World Extreme Cagefighting, after its 2006 acquisition by Ultimate Fighting Championship parent company Zuffa, outgrew its roots as a regional promotion based out of the Tachi Palace Hotel and Casino and became the Western Hemisphere’s premier organization for the lighter weight classes. Few cards exemplified the wealth of talent more than WEC 34 “Faber vs. Pulver”, which took place in its Zuffa-era home base of Sacramento, California, on June 1, 2008.
While the title doubleheader at the top of the card featured fairly routine title defenses by the WEC’s two greatest champs in Faber and Miguel Torres, the undercard was a veritable gold mine of up-and-coming talent. Future UFC record book owner Donald Cerrone made his second WEC appearance, tapping out fellow future UFC lightweight Danny Castillo with a slick first-round armbar. The man who would become the first UFC 135-pound champion, Dominick Cruz, made his second appearance on the blue canvas as well, outboxing Charlie Valencia for three rounds, while the man who would soon unseat Faber from the featherweight throne, Mike Thomas Brown, muscled Jeff Curran around in his WEC debut.
Most notably, WEC 34 featured the promotional debut of a 21-year-old, promising but little-heralded featherweight from Brazil who would become one of the top pound-for-pound fighters in the sport in a few short years. Jose Aldo, fighting in the United States for the first time in his young career, was nearly a 2-to-1 underdog to Alexandre Franca Nogueira, who was a former Shooto lightweight champion and was probably the most accomplished featherweight in the history of the sport to that point.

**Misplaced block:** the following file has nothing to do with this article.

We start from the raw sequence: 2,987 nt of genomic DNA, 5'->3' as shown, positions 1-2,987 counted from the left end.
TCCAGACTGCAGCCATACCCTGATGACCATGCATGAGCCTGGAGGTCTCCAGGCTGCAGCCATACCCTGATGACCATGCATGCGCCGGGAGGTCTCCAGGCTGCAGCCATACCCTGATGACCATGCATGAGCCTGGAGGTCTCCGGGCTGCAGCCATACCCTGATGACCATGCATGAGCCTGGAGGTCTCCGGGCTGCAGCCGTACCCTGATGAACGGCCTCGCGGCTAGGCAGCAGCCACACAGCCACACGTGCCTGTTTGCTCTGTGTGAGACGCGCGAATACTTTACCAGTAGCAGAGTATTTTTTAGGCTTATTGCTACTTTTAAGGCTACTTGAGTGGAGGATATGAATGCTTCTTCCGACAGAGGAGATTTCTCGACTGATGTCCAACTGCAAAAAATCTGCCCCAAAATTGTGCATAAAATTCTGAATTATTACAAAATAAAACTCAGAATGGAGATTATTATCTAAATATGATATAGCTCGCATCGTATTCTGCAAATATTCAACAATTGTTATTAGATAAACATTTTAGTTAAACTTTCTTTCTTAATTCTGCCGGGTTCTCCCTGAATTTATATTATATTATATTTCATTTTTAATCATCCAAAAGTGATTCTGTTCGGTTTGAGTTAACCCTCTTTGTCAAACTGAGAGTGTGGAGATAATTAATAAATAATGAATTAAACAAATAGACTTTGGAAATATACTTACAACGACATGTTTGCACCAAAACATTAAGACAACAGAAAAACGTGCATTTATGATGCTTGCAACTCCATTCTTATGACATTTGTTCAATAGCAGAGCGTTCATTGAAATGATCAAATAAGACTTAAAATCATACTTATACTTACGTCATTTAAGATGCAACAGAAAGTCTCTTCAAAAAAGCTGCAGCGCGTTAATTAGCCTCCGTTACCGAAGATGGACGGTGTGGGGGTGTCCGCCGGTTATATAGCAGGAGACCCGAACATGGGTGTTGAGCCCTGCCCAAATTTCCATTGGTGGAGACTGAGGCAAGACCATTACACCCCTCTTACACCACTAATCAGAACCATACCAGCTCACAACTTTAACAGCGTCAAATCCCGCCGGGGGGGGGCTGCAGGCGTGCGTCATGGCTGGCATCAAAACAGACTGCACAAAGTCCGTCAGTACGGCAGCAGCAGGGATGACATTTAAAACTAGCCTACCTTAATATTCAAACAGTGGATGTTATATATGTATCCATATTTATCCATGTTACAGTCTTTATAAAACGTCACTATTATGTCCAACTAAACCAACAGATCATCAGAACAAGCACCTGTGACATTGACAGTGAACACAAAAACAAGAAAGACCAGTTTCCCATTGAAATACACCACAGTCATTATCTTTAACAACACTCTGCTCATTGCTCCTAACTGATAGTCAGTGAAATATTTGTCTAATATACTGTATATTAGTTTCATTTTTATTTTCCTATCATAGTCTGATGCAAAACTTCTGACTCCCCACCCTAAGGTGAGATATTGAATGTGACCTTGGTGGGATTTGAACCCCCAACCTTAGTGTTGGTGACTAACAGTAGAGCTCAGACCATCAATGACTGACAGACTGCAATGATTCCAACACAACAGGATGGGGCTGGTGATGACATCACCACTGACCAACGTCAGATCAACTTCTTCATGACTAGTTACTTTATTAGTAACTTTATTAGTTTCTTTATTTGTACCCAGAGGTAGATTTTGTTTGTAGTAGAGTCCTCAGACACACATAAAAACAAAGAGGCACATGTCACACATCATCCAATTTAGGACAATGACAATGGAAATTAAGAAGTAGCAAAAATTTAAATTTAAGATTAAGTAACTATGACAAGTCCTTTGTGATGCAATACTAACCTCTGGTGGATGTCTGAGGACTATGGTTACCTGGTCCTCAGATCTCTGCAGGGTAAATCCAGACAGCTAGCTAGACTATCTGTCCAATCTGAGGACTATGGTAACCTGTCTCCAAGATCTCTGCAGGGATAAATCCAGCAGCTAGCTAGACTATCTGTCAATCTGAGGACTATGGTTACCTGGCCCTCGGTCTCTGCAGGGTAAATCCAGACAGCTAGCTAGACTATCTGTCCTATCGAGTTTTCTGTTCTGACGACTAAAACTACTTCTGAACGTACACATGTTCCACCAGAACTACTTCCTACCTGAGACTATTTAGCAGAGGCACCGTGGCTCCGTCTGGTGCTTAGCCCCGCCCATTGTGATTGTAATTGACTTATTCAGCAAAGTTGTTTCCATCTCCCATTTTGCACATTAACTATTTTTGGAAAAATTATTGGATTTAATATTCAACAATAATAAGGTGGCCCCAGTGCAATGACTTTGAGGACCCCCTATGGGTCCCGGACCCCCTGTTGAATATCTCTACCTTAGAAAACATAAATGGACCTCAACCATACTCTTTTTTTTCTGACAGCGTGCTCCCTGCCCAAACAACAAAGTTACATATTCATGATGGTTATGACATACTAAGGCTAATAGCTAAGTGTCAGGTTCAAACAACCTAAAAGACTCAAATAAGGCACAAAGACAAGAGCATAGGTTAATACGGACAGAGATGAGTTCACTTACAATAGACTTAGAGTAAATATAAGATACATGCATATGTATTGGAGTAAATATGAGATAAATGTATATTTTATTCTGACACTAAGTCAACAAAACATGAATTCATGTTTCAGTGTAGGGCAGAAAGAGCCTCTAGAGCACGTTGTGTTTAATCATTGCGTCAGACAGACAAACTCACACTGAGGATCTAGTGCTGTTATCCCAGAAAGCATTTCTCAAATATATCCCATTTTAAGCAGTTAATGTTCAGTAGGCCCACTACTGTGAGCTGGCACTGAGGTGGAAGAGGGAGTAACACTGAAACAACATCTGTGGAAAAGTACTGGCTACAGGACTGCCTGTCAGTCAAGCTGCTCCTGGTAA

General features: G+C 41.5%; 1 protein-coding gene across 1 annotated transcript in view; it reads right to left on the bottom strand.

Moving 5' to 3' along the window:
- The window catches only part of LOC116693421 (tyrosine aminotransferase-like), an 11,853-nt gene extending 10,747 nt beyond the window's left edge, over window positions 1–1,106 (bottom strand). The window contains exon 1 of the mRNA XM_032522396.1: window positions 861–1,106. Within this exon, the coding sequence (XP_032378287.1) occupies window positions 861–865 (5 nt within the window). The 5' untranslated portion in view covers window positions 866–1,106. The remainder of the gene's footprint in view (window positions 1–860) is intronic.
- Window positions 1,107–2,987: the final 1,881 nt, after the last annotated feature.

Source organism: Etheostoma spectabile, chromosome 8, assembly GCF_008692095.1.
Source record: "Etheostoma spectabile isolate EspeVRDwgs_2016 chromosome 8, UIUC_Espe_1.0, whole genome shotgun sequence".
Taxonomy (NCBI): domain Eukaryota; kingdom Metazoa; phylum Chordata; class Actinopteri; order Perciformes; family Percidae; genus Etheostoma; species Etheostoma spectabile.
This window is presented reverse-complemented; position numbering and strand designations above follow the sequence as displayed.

The matchup had likely been made in the expectation that “Pequeno” would provide a worthy foil to Faber, but Aldo and Brown—both of whom were betting underdogs at WEC 34—had other plans. Aldo outboxed the veteran Nogueira for a round and a half before blasting him with standing-to-ground punches and finishing him with elbows from half-guard. The stunning performance, in front of a largely unappreciative Arco Arena crowd, announced a momentous new arrival in the division.
Meanwhile, Brown would move on from his dominant win over Curran to knock out Faber in his next fight, then defend the featherweight title twice before he and Aldo finally met at WEC 44 in November 2009. With a second-round knockout of Brown, Aldo captured the belt that he would hand over in exchange for the inaugural UFC featherweight belt when the WEC was finally absorbed a year later. He would keep that one for another five full years.